After missing out on a place in the Championship playoffs on goal difference last season, everyone associated with Wolverhampton Wanderers had high hopes for this campaign, but it has been seven months to forget for the Black Country outfit.
However, whether it has been issues off the pitch or poor results on it, not all of it has necessarily been down to head coach Kenny Jackett. The 54-year-old has overseen some bad performances this season, but at varying stages since August, he has seen his options restricted.
After a seven-game winless streak in the Championship, Jackett is being tipped for the sack, but here are five reasons why he should be given a stay of execution, at least for the time being.
1) The club is up for sale
Ever since Steve Morgan announced that he was putting the club up for sale, there has been an air of uncertainty surrounding Molineux, and while it hasn't had a direct impact on matters on the pitch, it has influenced Jackett's movement in the transfer market.
Jackett was allowed to spend a sizeable fee on Joe Mason, but that was only a portion of the money that came in for striker Benik Afobe. Two other players arrived, but Morgan needed to be more flexible with the club's transfer budget.
Failing to make another significant transfer was effectively acceptance that they were unlikely to mount a sustained promotion push, but that decision did not necessarily fall to Jackett. At one stage, he said that the club were in for a number of players, so why didn't any of the deals get over the line?
Manchester United are currently hitting the headlines for the growing injury list at Old Trafford, but is there a team in English football who have suffered so many problems to their key players this season than Wolves?
It started with Nouha Dicko in August, who was ruled out for the season with a serious knee injury, and since then, they have been dropping like flies. With most injuries, we haven't been talking a few weeks either.
Jordan Graham is out for up to a year, Kortney Hause missed three months, David Edwards and Michal Zyro won't be back until at least the middle of March and Mike Williamson hasn't played since rejoining the club on a permanent basis. Even goalkeeper Emiliano Martinez was starting to show some form before being sidelined.
Injuries are part-and-parcel of football, but where would Wolves be if everyone was available?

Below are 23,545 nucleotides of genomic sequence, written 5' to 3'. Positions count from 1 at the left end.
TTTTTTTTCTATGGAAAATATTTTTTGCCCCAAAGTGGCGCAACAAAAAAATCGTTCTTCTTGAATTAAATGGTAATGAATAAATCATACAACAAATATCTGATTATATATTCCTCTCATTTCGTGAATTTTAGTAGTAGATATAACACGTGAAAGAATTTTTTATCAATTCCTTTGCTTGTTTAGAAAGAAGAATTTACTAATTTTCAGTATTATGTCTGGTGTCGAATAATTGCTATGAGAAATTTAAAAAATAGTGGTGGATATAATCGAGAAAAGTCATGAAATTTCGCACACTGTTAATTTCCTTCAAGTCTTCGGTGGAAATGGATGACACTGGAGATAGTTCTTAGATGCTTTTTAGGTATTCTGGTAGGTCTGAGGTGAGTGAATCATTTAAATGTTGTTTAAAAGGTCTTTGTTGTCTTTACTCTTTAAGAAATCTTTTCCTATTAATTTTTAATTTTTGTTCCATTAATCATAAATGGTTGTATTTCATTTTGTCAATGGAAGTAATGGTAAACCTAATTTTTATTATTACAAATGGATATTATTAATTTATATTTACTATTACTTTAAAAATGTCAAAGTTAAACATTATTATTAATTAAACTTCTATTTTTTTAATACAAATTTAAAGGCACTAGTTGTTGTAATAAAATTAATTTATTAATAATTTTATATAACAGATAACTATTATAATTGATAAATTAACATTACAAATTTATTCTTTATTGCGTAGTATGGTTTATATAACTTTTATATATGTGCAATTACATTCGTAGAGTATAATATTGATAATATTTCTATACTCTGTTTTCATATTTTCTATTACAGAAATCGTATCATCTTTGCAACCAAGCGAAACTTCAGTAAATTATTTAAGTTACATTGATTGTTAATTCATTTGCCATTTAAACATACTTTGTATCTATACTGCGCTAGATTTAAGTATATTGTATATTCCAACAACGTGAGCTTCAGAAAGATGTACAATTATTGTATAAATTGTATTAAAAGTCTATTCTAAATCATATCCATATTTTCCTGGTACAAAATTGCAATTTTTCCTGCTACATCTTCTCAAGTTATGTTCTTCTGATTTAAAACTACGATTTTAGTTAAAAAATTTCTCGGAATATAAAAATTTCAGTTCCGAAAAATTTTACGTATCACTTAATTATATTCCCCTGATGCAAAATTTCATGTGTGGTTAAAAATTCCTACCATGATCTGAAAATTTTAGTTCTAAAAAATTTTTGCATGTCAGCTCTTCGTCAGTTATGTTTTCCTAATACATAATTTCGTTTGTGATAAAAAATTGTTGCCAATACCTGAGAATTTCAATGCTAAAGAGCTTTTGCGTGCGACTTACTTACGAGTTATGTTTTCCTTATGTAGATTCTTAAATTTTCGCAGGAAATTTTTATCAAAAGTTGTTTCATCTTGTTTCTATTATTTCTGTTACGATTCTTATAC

3) Mike Williamson
Going back to Williamson, his transfer was considered a big deal in January. Wolves have lacked experience at the back all season, and it was no surprise that Jackett snapped up the chance to sign the 32-year-old from Newcastle United.
Since returning to the West Midlands, however, he has missed all five fixtures that he could have played in, and Wolves have recorded just two points. Some of their woes has been down to their lack of goals, but slot Williamson in next to Danny Batth and they would have more points on the board.
4) Win percentage
While Jackett's high win percentage of 47.45% is partly down to his success in League One, it still shouldn't be forgotten that his time at the club has generally been a success.
Even looking at Jackett's record with Wolves in the Championship, he has won 40.5% of his 79 games, losing 25. If we view things from a points perspective, he is still averaging 1.49 points per game. When you take into account all of the side-issues that he has had to contend with, that's a very respectable record for a league as unforgiving as the Championship.
It goes without saying that things must improve before the end of the season, but his record since the summer of 2014 means that he deserves to be judged on more than a seven-game winless streak.
5) Club has little to gain from changing managers
Being in a position in the table where you are nowhere near promotion or relegation can be a frustrating time, especially for supporters who want to see their side having something to play for, but it also highlights an opportunity for Jackett to formulate some sort of strategy ahead of next season.
Reaching 50 points will be the main priority, but if and when that is achieved, Jackett can start assessing the situation in terms of players he wants to sign and let go, and perhaps giving some more youngsters a taste of first-team action.
From the club's perspective, there is little point changing managers when a potential new owner may want to choose his own man. No-one knows how long the sale of the club is going to take, but for now, Jackett is a safe pair of hands. That doesn't sound all that appealing, but Wolves could be in a far worse situation right now.